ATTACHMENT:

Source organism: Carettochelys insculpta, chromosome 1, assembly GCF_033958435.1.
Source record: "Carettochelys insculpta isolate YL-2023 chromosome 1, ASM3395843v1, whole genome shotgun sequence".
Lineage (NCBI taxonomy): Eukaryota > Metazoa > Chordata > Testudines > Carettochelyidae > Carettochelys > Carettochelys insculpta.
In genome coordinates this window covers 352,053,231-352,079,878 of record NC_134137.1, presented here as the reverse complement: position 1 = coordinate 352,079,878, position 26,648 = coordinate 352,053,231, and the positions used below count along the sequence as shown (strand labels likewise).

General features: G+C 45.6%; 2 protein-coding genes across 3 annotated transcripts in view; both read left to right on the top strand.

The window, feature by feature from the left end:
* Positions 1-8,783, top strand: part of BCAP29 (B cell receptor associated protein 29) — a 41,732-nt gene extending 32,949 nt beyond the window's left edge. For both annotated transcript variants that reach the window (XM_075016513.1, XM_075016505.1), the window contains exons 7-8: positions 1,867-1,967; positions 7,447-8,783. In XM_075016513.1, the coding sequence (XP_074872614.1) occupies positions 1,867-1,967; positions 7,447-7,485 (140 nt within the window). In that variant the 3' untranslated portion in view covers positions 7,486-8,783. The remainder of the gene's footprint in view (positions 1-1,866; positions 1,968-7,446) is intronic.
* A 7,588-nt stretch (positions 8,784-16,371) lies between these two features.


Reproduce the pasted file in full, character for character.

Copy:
Source organism: Carettochelys insculpta, chromosome 1, assembly GCF_033958435.1.
Source record: "Carettochelys insculpta isolate YL-2023 chromosome 1, ASM3395843v1, whole genome shotgun sequence".
Lineage (NCBI taxonomy): Eukaryota > Metazoa > Chordata > Testudines > Carettochelyidae > Carettochelys > Carettochelys insculpta.
In genome coordinates this window covers 352,053,231-352,079,878 of record NC_134137.1, presented here as the reverse complement: position 1 = coordinate 352,079,878, position 26,648 = coordinate 352,053,231, and the positions used below count along the sequence as shown (strand labels likewise).

General features: G+C 45.6%; 2 protein-coding genes across 3 annotated transcripts in view; both read left to right on the top strand.

The window, feature by feature from the left end:
* Positions 1-8,783, top strand: part of BCAP29 (B cell receptor associated protein 29) — a 41,732-nt gene extending 32,949 nt beyond the window's left edge. For both annotated transcript variants that reach the window (XM_075016513.1, XM_075016505.1), the window contains exons 7-8: positions 1,867-1,967; positions 7,447-8,783. In XM_075016513.1, the coding sequence (XP_074872614.1) occupies positions 1,867-1,967; positions 7,447-7,485 (140 nt within the window). In that variant the 3' untranslated portion in view covers positions 7,486-8,783. The remainder of the gene's footprint in view (positions 1-1,866; positions 1,968-7,446) is intronic.
* A 7,588-nt stretch (positions 8,784-16,371) lies between these two features.